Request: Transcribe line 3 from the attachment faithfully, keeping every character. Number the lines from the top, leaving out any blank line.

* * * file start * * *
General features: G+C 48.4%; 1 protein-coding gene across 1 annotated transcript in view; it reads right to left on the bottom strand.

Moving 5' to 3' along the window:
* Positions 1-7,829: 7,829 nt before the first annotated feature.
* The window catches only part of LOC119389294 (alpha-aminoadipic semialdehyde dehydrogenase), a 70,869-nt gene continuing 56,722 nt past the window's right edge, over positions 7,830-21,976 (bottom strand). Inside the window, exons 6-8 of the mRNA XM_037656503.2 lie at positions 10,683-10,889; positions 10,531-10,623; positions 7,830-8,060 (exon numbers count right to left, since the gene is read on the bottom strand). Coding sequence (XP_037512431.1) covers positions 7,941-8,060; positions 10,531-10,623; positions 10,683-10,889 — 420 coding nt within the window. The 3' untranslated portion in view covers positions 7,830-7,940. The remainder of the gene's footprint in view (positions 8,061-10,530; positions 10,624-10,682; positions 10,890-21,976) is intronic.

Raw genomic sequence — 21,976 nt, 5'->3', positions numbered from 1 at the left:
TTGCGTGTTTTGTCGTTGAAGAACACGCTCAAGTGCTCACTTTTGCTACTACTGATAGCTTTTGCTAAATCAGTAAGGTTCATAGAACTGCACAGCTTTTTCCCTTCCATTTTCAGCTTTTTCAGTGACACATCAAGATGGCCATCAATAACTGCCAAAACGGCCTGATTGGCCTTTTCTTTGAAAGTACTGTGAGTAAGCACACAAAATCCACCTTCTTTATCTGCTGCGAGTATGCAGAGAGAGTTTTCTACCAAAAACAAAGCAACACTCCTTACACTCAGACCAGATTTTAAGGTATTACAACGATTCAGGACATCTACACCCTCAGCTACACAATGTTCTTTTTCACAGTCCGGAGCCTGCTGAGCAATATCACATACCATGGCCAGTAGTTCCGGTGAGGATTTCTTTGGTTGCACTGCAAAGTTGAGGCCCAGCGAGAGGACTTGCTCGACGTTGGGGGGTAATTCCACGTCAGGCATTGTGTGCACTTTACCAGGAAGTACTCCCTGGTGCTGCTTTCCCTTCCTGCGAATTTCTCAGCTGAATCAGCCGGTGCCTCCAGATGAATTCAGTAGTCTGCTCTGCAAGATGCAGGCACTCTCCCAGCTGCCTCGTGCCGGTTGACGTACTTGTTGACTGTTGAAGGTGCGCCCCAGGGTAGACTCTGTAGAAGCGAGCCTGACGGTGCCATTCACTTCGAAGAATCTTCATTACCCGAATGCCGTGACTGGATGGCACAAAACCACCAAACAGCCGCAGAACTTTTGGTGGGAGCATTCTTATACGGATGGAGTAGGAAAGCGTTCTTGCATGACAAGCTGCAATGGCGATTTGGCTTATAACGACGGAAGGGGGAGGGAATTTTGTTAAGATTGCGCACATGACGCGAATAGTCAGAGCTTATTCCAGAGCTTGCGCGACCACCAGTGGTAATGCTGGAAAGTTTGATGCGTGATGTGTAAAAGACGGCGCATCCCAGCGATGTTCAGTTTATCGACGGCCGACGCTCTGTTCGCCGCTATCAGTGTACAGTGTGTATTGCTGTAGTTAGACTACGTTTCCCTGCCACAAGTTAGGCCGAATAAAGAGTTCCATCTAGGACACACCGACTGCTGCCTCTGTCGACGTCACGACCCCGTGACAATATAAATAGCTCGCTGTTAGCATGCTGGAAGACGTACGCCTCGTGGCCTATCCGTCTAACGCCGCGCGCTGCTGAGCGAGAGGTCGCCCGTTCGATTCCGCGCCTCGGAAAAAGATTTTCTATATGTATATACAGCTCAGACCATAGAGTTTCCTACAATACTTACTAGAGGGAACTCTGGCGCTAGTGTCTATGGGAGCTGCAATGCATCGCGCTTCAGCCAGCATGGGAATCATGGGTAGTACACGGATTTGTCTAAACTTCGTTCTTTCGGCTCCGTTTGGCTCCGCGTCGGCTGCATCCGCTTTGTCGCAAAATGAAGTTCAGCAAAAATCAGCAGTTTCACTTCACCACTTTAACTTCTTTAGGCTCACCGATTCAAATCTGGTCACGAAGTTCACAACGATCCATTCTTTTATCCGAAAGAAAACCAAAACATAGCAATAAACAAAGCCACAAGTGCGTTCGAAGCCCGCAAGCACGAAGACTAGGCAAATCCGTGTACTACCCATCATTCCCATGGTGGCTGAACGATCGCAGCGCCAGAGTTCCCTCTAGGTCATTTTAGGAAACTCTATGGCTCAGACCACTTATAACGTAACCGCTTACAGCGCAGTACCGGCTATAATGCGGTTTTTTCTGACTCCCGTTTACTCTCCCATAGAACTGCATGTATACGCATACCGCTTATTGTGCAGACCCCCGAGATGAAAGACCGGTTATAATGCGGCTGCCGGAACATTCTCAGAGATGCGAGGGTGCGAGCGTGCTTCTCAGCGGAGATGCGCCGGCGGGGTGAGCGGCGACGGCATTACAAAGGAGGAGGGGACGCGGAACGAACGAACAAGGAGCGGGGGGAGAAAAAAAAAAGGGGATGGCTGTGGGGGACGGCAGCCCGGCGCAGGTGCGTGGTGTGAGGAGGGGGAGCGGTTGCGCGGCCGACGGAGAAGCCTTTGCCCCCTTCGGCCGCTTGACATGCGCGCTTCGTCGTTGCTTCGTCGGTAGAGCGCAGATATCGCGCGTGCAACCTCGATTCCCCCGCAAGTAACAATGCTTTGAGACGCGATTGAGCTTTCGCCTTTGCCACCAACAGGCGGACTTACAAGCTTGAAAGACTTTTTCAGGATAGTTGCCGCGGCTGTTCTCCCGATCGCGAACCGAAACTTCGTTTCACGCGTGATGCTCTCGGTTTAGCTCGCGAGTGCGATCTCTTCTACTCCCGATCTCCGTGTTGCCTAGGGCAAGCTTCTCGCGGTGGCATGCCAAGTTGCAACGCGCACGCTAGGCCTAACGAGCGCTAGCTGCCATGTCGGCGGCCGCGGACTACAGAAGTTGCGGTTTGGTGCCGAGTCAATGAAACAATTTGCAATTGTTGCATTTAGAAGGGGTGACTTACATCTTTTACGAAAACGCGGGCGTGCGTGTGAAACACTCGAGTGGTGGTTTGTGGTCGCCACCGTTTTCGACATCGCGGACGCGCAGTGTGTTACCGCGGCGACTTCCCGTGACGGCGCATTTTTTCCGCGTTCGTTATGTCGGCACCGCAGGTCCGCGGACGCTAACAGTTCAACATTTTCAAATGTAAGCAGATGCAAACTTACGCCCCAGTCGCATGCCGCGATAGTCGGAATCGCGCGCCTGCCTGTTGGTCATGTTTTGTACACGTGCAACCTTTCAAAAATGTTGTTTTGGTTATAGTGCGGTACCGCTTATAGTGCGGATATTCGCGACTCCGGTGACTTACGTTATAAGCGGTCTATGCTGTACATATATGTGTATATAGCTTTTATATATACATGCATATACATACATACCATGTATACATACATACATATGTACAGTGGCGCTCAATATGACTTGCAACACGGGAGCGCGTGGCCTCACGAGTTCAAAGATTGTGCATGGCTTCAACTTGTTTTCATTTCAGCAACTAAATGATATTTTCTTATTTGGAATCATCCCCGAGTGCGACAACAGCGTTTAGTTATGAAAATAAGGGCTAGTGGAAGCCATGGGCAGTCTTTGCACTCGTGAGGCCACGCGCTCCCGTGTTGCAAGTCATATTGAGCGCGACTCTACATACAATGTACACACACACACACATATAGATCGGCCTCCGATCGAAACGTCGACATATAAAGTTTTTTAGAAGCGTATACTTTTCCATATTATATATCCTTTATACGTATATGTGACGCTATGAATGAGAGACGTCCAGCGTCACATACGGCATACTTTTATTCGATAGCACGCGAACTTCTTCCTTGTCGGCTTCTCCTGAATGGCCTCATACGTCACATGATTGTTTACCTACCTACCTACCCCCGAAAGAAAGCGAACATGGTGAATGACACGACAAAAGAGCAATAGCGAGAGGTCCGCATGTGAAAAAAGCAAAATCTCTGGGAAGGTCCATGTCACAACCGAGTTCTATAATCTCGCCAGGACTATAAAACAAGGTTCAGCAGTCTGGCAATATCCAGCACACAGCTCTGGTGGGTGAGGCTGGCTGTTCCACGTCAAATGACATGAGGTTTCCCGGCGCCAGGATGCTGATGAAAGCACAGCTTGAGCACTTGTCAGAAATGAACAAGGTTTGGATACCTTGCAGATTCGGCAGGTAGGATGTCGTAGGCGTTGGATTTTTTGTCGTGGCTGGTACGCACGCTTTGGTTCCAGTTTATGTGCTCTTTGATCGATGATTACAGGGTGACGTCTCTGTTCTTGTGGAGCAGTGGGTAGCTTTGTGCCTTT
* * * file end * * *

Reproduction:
* Positions 1-7,829: 7,829 nt before the first annotated feature.